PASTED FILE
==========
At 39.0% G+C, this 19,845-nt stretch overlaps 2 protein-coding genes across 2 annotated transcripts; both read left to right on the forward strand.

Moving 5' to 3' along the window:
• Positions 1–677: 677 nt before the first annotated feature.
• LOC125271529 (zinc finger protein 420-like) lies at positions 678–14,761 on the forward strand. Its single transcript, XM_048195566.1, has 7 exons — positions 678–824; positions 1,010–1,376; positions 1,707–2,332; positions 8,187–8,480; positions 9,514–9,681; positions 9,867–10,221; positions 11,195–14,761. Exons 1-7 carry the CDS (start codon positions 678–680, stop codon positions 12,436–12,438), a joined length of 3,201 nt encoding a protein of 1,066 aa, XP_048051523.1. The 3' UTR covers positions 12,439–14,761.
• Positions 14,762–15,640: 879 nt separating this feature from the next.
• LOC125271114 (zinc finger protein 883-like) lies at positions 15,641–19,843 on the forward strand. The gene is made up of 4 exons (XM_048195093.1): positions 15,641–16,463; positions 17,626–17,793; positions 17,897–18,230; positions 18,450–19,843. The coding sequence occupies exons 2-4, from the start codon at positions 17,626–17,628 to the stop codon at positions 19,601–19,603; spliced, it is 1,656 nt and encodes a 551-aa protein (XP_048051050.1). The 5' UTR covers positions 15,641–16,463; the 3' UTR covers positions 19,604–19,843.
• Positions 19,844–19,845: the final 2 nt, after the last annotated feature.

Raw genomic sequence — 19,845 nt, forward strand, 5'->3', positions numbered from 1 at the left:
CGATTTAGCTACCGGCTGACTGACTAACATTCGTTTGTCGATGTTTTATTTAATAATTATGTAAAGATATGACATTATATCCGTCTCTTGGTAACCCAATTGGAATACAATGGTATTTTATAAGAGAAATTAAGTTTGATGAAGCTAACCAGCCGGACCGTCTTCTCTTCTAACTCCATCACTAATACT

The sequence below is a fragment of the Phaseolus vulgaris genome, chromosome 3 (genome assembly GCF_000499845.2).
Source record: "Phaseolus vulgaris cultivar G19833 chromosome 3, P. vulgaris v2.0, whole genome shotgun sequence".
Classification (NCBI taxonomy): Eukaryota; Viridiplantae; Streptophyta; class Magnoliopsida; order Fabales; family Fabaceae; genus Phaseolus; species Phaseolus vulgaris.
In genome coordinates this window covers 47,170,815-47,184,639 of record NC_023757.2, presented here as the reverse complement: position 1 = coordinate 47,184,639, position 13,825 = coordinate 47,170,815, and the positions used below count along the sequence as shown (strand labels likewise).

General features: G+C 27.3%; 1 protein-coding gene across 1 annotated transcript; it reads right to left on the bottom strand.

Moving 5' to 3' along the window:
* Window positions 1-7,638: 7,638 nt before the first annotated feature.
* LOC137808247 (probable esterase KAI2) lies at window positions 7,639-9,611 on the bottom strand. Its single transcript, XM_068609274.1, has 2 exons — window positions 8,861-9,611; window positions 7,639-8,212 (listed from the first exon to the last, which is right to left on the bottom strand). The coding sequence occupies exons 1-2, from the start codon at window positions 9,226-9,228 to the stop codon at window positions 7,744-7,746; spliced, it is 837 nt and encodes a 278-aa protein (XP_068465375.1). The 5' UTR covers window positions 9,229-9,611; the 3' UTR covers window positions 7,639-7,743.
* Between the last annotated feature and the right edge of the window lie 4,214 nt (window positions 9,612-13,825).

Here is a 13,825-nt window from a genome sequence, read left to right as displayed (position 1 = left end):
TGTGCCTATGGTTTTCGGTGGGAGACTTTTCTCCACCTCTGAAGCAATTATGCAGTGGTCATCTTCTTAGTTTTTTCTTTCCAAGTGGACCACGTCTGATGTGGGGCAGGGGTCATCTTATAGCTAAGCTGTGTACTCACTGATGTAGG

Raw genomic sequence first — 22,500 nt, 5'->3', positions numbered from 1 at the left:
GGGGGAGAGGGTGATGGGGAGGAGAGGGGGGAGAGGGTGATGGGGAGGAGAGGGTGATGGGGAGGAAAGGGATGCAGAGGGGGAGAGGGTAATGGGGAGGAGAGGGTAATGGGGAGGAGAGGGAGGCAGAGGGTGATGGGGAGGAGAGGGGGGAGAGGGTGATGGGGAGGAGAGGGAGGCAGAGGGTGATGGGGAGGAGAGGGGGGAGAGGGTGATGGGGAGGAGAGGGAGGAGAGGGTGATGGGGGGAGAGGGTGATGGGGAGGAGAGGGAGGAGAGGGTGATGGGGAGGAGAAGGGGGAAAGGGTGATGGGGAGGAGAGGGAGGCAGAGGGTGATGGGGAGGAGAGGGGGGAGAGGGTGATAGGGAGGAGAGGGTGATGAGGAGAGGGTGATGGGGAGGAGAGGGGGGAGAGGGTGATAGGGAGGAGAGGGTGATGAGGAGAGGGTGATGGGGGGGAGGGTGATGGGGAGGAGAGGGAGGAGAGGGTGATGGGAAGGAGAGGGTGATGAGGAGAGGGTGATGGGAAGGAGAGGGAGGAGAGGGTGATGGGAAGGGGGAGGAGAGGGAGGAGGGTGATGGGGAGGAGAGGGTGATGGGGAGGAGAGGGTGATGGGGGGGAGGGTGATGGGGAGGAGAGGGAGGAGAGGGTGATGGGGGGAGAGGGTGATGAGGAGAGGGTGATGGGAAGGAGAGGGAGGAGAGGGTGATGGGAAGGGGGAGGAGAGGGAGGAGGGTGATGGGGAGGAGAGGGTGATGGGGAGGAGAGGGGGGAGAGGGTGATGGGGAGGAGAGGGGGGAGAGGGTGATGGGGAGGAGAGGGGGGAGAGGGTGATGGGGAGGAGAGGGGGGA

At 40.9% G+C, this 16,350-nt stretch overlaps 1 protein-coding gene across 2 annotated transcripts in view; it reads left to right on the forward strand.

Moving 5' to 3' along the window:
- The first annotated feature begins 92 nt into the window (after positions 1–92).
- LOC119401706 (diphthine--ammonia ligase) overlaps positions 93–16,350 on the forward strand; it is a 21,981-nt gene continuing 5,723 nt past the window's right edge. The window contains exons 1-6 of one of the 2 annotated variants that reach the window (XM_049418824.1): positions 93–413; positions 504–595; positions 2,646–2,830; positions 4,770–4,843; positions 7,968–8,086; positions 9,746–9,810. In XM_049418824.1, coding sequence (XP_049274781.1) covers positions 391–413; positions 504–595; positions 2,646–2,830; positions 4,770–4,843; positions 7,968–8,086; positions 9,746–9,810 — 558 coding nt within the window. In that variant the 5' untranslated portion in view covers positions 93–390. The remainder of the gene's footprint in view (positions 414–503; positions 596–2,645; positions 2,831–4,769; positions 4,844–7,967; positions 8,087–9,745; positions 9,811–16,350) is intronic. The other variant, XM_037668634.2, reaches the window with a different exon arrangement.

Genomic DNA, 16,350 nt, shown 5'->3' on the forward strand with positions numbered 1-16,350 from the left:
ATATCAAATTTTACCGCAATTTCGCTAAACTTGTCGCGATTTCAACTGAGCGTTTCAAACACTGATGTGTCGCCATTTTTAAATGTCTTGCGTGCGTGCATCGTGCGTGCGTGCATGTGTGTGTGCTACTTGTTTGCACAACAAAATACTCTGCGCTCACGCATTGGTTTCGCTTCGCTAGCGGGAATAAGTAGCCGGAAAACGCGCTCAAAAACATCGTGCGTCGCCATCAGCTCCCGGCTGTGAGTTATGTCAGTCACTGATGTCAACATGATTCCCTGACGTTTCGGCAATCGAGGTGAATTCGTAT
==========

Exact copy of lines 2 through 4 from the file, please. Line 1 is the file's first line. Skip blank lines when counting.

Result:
Moving 5' to 3' along the window:
• Positions 1–677: 677 nt before the first annotated feature.
• LOC125271529 (zinc finger protein 420-like) lies at positions 678–14,761 on the forward strand. Its single transcript, XM_048195566.1, has 7 exons — positions 678–824; positions 1,010–1,376; positions 1,707–2,332; positions 8,187–8,480; positions 9,514–9,681; positions 9,867–10,221; positions 11,195–14,761. Exons 1-7 carry the CDS (start codon positions 678–680, stop codon positions 12,436–12,438), a joined length of 3,201 nt encoding a protein of 1,066 aa, XP_048051523.1. The 3' UTR covers positions 12,439–14,761.